On Thursday evening, the recipients of the inaugural series of Youthbank grants were recognized by their peers, the Northfield Health Community Initiative, as well as members of the Northfield community at large.
Grants were awarded to four youth-oriented projects: $1,500 to the Northfield Union of Youth to put toward the film project “Journey to Neverland,” which tells a fictionalized version of the life of group’s namesake Lindsey Key Perkins; $1,550 to the Sixth Annual Latino Play Festival to underwrite vocal lessons and work with acting coaches; $2,730 to the Northfield Mayor’s Youth Council to organize an outdoor film festival scheduled for the fall; and $3,500 to the Nomad Audient Collective for the cost of portable audio equipment to use for outdoor concerts this summer.
Katy Gilbertson, a member of the Youthbank team, said that each of the groups developed projects that will improve the community in Northfield.
“Youthbank’s tagline is ‘By youth, for youth,’” Gilbertson said. “The grants are written by youth, the projects are led by and designed to help youth, and the applicants awarded the grants are selected by youth.”
Youthbank itself originated in Ireland as a means of getting young people involved in civic engagement. Youthprise, a Minneapolis-based like-minded foundation was interested in bringing the Youthbank concept to the United States. To do that, they partnered with Northfield HCI.
Gilbertson said that the Northfield program is one of eight currently operating in the United States.
“It’s the opportunity for youth to be connected and involved,” she said. “Youthbank gives young people a voice in philanthropy.”
The theme for the first series of grants was youth engagement and arts and entertainment. Noah Bamote-Grebis, another Youthbank team member, explained that representatives tabled at the high school and asked students to respond to the question: “What would make Northfield a better place for youth?”
Bamonte-Grebis said that almost everyone responded “a movie theater.”
“We analyzed the answers and knew we needed to do something with entertainment,” he said.
He said that 11 applicants submitted information for a grants, and that the committee then went through an interview and selection process.
“The final decision was voted upon based on the impact of the project, the value for the money, youth leadership, the quality of the idea and how well it addressed the theme,” he said.
Representing the Union of Youth, also known as The Key, “Journey to Neverland” co-writer and co-director Collin Graham said that film was a chance to raise awareness of The Key, and to let people know more about the story behind the organization.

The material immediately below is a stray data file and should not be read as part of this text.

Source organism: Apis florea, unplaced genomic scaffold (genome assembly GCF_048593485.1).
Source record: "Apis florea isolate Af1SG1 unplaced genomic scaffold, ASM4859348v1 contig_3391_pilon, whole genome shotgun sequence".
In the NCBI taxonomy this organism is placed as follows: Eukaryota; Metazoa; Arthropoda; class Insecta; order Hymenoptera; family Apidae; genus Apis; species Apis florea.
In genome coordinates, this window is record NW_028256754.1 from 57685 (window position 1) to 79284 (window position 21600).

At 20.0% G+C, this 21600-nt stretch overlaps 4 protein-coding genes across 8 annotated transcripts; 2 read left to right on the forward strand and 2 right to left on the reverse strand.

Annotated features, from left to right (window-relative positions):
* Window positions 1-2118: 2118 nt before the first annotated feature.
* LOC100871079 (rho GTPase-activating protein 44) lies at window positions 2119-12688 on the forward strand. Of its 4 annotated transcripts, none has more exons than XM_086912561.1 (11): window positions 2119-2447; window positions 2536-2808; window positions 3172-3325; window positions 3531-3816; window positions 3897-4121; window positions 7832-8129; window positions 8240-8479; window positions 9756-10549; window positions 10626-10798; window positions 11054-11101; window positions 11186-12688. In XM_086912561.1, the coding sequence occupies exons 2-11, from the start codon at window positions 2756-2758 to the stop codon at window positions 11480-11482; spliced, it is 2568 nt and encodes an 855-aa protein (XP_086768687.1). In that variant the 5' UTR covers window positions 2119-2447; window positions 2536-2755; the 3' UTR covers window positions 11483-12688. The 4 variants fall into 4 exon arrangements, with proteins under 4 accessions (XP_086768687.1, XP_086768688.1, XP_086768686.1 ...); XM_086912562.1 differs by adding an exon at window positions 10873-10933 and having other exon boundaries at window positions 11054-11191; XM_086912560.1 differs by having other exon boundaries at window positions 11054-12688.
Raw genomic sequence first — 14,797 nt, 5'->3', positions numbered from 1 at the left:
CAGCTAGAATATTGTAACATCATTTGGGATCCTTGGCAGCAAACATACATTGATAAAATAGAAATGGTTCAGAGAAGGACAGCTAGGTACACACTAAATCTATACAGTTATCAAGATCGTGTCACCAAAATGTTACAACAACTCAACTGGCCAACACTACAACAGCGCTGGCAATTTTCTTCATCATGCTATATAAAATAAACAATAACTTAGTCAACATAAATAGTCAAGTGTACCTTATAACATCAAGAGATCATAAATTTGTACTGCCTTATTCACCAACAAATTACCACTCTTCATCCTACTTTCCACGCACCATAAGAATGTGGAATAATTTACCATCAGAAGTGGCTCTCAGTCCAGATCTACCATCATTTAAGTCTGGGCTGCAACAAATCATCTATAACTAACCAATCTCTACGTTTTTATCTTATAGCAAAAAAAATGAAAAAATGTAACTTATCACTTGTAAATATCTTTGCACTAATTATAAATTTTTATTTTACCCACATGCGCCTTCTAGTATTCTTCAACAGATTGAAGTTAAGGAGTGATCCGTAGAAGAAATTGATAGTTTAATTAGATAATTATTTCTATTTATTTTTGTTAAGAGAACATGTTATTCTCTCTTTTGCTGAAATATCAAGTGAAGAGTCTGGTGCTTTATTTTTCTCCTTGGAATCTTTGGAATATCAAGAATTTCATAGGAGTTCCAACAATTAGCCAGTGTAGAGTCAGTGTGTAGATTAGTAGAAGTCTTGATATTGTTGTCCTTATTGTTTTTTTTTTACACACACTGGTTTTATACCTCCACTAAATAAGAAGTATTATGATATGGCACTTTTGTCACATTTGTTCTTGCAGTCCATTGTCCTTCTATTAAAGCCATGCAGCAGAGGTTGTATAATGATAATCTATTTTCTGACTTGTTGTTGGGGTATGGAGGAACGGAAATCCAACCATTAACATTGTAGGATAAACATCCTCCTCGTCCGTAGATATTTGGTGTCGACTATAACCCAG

Elizabeth Stoufis with the Latino Play Festival said that the annual event is a way for minorities in the community to have their voices heard by using the arts. “It’s a chance for us to share our ideas and to overcome injustices,” she said.
Accepting the grant for the Mayor’s Youth Council, Nicholas Gonnerman said that the film festival it is organizing is a chance for local filmmakers to come together and share their work, and that it will also give the larger community a chance to watch those films as well.
Stefan Hines with the Nomad Audient Collective said that the group wanted to put together a project that explored the place of music in Northfield, with the focus being on youth. “We needed to have music for people as a community, and as a free event,” he said.
“When you start playing live music, one thing you realize is that you realize it’s about the community. It’s about the people you meet,” Hines said.
Youthbank is already planning its fall series of grants, with applications available on September 28. Youthbank team member Audrey Kornkven said that the group is still figuring out the theme for the fall grants, but that applications will be due on October 20, with interviews taking place in November and final decisions on grant recipients in December.
Jack Beaumaster said that the group is already planning fundraising efforts for the next series of grants.
“Youthprise will match every dollar we raise, dollar for dollar,” he said. “If we make $15,000 in donations, they will match that. Our goal is to take advantage of that.”
Beaumaster said that the group is already on its way to raising funds with a $2,000 donation from WINGS and $500 raised during the Northfield Shares city-wide garage sale.
Meleah Follen with HCI is the adult coordinator on the Youthbank project. She said that the youth team members were selected after a call for applicants was advertised at the high school.
On the philanthropic efforts of the young people involved with Youthbank, Folleen said that it helps them broaden their views of the community they live in.
“We spent time looking at the community as a whole,” she said. “This allows them to step outside of their lens and see different parts of the community.”
She also said that this is the opportunity for young people to think strategically about things in the long term.
“An investment today means what in the future,’” Follen said.